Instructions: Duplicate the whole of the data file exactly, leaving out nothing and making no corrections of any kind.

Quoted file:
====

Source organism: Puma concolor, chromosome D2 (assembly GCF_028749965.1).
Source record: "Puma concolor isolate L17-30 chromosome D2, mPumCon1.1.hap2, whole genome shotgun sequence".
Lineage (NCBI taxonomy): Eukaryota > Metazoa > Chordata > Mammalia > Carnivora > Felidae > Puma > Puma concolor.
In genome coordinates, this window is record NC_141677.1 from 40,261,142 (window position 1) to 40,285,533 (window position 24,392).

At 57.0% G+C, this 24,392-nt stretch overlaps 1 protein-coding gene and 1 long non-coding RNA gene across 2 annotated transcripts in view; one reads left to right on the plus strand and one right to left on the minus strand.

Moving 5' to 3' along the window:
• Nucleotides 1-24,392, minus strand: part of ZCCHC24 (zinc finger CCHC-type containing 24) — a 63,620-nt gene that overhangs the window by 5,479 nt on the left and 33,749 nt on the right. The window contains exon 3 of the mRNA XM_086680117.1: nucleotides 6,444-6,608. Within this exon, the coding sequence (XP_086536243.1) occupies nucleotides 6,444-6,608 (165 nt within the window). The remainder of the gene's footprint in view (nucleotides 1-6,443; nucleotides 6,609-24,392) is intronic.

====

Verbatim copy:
Source organism: Puma concolor, chromosome D2 (assembly GCF_028749965.1).
Source record: "Puma concolor isolate L17-30 chromosome D2, mPumCon1.1.hap2, whole genome shotgun sequence".
Lineage (NCBI taxonomy): Eukaryota > Metazoa > Chordata > Mammalia > Carnivora > Felidae > Puma > Puma concolor.
In genome coordinates, this window is record NC_141677.1 from 40,261,142 (window position 1) to 40,285,533 (window position 24,392).

At 57.0% G+C, this 24,392-nt stretch overlaps 1 protein-coding gene and 1 long non-coding RNA gene across 2 annotated transcripts in view; one reads left to right on the plus strand and one right to left on the minus strand.

Moving 5' to 3' along the window:
• Nucleotides 1-24,392, minus strand: part of ZCCHC24 (zinc finger CCHC-type containing 24) — a 63,620-nt gene that overhangs the window by 5,479 nt on the left and 33,749 nt on the right. The window contains exon 3 of the mRNA XM_086680117.1: nucleotides 6,444-6,608. Within this exon, the coding sequence (XP_086536243.1) occupies nucleotides 6,444-6,608 (165 nt within the window). The remainder of the gene's footprint in view (nucleotides 1-6,443; nucleotides 6,609-24,392) is intronic.